The Pacific Forum is proud of its leading role in the 1993 formation of the multinational Council for Security Cooperation in the Asia Pacific (CSCAP). At the time, the CSCAP was the first of its kind, and today, it is the leading region-wide forum aimed at fostering multilateral security dialogue in the Asia-Pacific region. CSCAP members around the world promote regional security and stability through dialogue, consultations, and cooperation on concrete policy issues and problems of mutual concern.
Member committees have been established in Australia, Brunei, Cambodia, Canada, China, the European Union, India, Indonesia, Japan, North and South Korea, Malaysia, Mongolia, New Zealand, Papua New Guinea, the Philippines, Russia, Singapore, Thailand, U.S., and Vietnam. Taiwan scholars also participate, increasing CSCAP's inclusivity.
CSCAP's research and analyses support compliment the efforts of regional governments and official multilateral dialogue mechanisms, such as the ASEAN Regional Forum (ARF), which routinely bring together senior foreign ministry and defense officials from throughout the Asia-Pacific to discuss regional security issues and concerns. Pacific Forum President Ralph Cossa is a member of the ARF's Experts and Eminent Persons Group.
U.S. Member Committee (USCSCAP)
As one of CSCAP’s founding institutions, the Pacific Forum also manages USCSCAP, whose membership includes more than 150 scholars, security analysts and corporate executives, as well as current and former government officials with expertise in Asia-Pacific security issues. USCSCAP is chaired by former Assistant Secretary of State James A. Kelly; the vice chair is Bates Gill, former Freeman Chair at Pacific Forum. Pacific Forum President Ralph A. Cossa serves as Executive Director. USCSCAP meets biannually, usually in Washington, D.C.
International Study Groups
CSCAP’s primary work occurs through International Study Groups that delve into specific issues and problems. These groups serve as region-wide multilateral for consensus-building and problem-solving, and often address issues that are too sensitive for official dialogue.
The Pacific Forum coordinates U.S. expert participation in the study groups, which focus on counter-proliferation (see more below); energy security; good governance, both in East Asia and in Oceania; transnational crime, including human trafficking; maritime security cooperation and capacity building; and the examination of future prospects for multilateral security cooperation, especially in the areas of confidence-building and preventive diplomacy, and with particular focus on Northeast Asia (where CSCAP efforts try to support the ongoing Six-Party Talks) aimed at Korean Peninsula denuclearization. Under the Study Groups, CSCAP Experts Groups are occasionally assembled to look in more detail at technical issues.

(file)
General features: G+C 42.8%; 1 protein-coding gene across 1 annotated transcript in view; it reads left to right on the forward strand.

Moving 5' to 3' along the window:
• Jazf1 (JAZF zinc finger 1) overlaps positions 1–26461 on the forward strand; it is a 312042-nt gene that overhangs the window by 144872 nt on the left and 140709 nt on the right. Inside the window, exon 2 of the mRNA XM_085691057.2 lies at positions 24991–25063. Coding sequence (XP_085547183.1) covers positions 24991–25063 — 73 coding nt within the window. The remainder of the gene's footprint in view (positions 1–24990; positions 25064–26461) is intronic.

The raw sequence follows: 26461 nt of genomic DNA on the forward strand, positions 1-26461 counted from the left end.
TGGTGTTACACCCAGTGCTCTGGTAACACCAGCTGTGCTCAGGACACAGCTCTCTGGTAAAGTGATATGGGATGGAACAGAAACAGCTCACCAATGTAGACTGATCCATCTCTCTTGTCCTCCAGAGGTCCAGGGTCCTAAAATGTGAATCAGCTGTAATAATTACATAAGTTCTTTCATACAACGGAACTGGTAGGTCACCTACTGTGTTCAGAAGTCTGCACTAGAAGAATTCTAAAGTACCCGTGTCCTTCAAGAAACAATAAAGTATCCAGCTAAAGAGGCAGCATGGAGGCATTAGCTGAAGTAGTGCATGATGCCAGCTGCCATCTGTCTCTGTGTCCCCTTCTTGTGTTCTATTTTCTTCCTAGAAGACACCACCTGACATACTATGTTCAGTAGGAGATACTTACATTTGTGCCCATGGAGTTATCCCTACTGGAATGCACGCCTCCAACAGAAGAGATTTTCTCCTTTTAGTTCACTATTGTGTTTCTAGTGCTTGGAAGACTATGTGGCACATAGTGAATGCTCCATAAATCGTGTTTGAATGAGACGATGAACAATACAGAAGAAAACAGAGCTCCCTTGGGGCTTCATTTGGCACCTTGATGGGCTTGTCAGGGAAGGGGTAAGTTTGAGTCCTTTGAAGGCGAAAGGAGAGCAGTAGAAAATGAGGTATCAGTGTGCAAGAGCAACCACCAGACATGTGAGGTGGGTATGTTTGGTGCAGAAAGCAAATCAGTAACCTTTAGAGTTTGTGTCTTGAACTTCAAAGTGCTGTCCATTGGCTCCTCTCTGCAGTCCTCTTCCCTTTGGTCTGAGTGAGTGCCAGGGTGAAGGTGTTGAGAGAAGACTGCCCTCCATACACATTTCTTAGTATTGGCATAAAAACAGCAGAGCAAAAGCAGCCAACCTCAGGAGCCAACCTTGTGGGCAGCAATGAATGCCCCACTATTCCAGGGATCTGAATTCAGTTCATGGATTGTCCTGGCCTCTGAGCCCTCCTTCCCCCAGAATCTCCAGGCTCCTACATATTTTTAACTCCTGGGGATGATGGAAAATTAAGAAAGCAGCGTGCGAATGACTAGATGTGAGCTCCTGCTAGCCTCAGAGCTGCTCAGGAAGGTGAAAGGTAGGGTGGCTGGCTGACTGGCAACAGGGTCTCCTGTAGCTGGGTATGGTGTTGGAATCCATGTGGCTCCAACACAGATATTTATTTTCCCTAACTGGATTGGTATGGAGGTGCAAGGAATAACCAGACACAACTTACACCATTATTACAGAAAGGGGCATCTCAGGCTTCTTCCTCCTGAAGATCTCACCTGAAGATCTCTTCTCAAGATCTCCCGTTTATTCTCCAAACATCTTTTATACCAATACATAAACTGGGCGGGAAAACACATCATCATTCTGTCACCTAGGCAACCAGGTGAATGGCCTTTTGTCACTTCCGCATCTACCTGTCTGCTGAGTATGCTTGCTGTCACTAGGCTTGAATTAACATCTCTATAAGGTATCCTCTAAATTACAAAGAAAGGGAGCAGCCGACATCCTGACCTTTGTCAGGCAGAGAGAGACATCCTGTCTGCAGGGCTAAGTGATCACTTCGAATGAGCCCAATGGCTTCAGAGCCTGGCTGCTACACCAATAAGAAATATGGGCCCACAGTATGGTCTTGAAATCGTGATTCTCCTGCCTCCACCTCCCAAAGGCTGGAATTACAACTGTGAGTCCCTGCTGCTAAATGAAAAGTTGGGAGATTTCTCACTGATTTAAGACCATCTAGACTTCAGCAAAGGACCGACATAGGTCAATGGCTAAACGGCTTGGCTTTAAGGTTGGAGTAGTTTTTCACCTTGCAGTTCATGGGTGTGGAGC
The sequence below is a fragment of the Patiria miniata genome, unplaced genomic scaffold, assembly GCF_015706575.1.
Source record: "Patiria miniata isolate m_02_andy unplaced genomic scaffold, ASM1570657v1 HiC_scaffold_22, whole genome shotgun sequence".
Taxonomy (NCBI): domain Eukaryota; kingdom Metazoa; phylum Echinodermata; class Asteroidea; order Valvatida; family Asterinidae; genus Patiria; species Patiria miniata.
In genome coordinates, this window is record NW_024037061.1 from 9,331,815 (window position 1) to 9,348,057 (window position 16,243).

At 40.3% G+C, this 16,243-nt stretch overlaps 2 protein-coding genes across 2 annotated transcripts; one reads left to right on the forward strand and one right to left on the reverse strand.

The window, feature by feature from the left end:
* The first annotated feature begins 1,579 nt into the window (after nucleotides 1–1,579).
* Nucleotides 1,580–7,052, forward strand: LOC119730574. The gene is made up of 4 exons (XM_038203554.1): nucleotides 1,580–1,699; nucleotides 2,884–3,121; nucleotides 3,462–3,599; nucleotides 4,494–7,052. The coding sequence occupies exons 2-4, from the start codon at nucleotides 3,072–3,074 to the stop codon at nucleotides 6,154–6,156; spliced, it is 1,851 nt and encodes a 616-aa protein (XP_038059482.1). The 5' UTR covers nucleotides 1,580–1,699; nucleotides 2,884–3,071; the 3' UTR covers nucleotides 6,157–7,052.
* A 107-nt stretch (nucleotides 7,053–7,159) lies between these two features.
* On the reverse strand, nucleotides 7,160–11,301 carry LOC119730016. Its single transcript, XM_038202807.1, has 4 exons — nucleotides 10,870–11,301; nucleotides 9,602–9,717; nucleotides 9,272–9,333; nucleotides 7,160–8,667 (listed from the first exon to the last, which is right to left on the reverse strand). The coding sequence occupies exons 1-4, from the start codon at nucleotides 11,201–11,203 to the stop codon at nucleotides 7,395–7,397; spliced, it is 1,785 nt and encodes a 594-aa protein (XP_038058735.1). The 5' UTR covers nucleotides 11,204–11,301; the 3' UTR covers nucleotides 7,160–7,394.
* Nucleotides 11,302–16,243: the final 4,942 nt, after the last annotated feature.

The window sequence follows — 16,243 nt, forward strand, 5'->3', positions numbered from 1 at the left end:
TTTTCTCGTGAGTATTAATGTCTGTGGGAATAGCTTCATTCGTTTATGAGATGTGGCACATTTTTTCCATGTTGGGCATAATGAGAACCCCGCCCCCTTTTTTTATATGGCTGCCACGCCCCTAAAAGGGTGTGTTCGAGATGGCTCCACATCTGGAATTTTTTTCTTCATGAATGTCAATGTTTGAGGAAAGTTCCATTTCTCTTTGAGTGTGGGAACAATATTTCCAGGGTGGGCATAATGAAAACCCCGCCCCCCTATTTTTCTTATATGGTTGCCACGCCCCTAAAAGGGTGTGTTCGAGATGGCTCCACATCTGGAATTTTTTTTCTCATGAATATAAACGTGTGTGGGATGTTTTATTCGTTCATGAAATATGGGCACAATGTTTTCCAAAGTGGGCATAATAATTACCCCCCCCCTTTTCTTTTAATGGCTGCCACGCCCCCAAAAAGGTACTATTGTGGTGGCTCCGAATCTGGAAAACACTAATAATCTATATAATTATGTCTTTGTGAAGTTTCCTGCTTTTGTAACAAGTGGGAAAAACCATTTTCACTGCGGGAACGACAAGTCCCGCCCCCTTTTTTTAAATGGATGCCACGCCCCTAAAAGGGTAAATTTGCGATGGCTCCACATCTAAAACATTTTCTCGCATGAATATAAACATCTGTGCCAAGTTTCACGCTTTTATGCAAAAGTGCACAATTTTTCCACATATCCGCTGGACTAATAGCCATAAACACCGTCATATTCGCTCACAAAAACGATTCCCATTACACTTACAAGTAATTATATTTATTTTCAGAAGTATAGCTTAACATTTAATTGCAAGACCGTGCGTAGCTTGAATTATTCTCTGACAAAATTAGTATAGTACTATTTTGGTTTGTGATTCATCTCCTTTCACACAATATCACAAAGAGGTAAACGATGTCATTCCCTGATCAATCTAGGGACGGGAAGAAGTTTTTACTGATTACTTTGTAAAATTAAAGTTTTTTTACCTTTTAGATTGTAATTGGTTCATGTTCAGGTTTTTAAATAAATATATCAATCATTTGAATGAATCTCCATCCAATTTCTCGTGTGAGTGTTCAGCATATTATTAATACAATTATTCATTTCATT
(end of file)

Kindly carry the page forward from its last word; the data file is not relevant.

CSCAP Study Group on Countering the Proliferation of Weapons of Mass Destruction(WMD Study Group)
In 2004, the Pacific Forum/USCSCAP took the lead in developing the CSCAP WMD Study Group as a vehicle for raising regional consciousness on important issues related to WMD proliferation. Its primary focus is the creation of an Asia Pacific Handbook and Action Plan to Prevent WMD Proliferation.
In biannual meetings, the WMD Study Group is also examining regional attitudes toward the Proliferation Security Initiative and other counter-proliferation efforts and regimes, the prospects for the Six-Party Talks and potential means for facilitating the Korean Peninsula denuclearization process, regional threat perceptions and security outlooks, missile proliferation, and ballistic missile defense.
The WMD Study Group recently hosted its 13th meeting in February of 2011in Las Vegas, Nevada where over 60 experts, government officials, and Pacific Forum Young Leaders from over 20 countries and international organizations attended (all in their private capacities). To provide input and to create synergy with the ARF Inter-Sessional Meeting on Nonproliferation and Disarmament that immediately followed, the meeting focused on disarmament issues.
The Study Goup has also met in Kuala Lumpur, Malaysia on June 2, 2011 at the 35th Steering Committee Meeting as a Memorandum to approve the Promoting the Peaceful Use of Nuclear Energy.
The 14th meeting will be held on November 18, 2011 in Hanoi, Vietnam.
CSCAP Export Controls Experts Group (XCXG)
Under Pacific Forum/USCSCAP leadership, the WMD Study Group has formed an Export Controls Experts Group (XCXG) to assess national export control programs, identify vulnerabilities and shortcomings, and develop recommendations for improving both individual export control capacity and mutual cooperation.
The XCXG has met five times since its inception in 2005. The fifth, and most recent, meeting was held in December of 2009 in Hanoi Vietnam and over 20 people attended from 13 Council on Security Cooperation in the Asia-Pacific (CSCAP) member committees and other institutions, including an additional 11 members of the Pacific Forum Young leaders program. The purpose of the meeting was to review the CSCAP Memorandum on the Guidelines for Managing Trade of Strategic Goods and discuss ideas for future work of the group.
Previously, the Pacific Forum/USCSCAP also created a Nuclear Energy Experts Group (NEEG) to promote nuclear energy transparency, in part through the creation of an Asia Pacific Nuclear Energy Transparency Web Site [www.cscap.nuctrans.org], developed in cooperation with the Cooperative Monitoring Center at Sandia National Laboratories.